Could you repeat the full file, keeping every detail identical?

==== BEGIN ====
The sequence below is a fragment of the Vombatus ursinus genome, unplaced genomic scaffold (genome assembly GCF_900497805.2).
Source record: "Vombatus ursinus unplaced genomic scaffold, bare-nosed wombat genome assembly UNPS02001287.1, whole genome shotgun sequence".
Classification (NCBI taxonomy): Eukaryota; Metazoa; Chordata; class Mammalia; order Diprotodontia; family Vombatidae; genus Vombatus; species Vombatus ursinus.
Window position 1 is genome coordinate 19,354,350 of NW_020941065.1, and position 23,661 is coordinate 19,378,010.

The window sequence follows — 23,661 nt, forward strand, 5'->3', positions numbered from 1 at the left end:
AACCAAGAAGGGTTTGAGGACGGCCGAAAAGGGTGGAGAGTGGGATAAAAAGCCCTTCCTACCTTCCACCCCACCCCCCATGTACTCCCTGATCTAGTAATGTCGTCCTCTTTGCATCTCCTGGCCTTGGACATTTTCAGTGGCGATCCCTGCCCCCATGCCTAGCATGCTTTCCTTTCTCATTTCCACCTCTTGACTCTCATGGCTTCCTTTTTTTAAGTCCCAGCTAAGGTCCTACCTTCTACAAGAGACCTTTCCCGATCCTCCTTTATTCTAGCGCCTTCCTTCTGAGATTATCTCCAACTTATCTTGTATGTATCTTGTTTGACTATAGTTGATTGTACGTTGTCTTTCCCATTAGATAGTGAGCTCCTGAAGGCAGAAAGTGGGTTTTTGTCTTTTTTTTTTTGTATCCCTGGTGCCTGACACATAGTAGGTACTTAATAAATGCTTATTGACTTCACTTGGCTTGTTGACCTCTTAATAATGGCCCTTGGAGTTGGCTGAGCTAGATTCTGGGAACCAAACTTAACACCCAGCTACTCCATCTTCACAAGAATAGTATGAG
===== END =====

The sequence below is a fragment of the Vombatus ursinus genome, unplaced genomic scaffold (genome assembly GCF_900497805.2).
Source record: "Vombatus ursinus unplaced genomic scaffold, bare-nosed wombat genome assembly UNPS02001287.1, whole genome shotgun sequence".
Classification (NCBI taxonomy): Eukaryota; Metazoa; Chordata; class Mammalia; order Diprotodontia; family Vombatidae; genus Vombatus; species Vombatus ursinus.
Window position 1 is genome coordinate 19,354,350 of NW_020941065.1, and position 23,661 is coordinate 19,378,010.

The window sequence follows — 23,661 nt, forward strand, 5'->3', positions numbered from 1 at the left end:
AACCAAGAAGGGTTTGAGGACGGCCGAAAAGGGTGGAGAGTGGGATAAAAAGCCCTTCCTACCTTCCACCCCACCCCCCATGTACTCCCTGATCTAGTAATGTCGTCCTCTTTGCATCTCCTGGCCTTGGACATTTTCAGTGGCGATCCCTGCCCCCATGCCTAGCATGCTTTCCTTTCTCATTTCCACCTCTTGACTCTCATGGCTTCCTTTTTTTAAGTCCCAGCTAAGGTCCTACCTTCTACAAGAGACCTTTCCCGATCCTCCTTTATTCTAGCGCCTTCCTTCTGAGATTATCTCCAACTTATCTTGTATGTATCTTGTTTGACTATAGTTGATTGTACGTTGTCTTTCCCATTAGATAGTGAGCTCCTGAAGGCAGAAAGTGGGTTTTTGTCTTTTTTTTTTTGTATCCCTGGTGCCTGACACATAGTAGGTACTTAATAAATGCTTATTGACTTCACTTGGCTTGTTGACCTCTTAATAATGGCCCTTGGAGTTGGCTGAGCTAGATTCTGGGAACCAAACTTAACACCCAGCTACTCCATCTTCACAAGAATAGTATGAG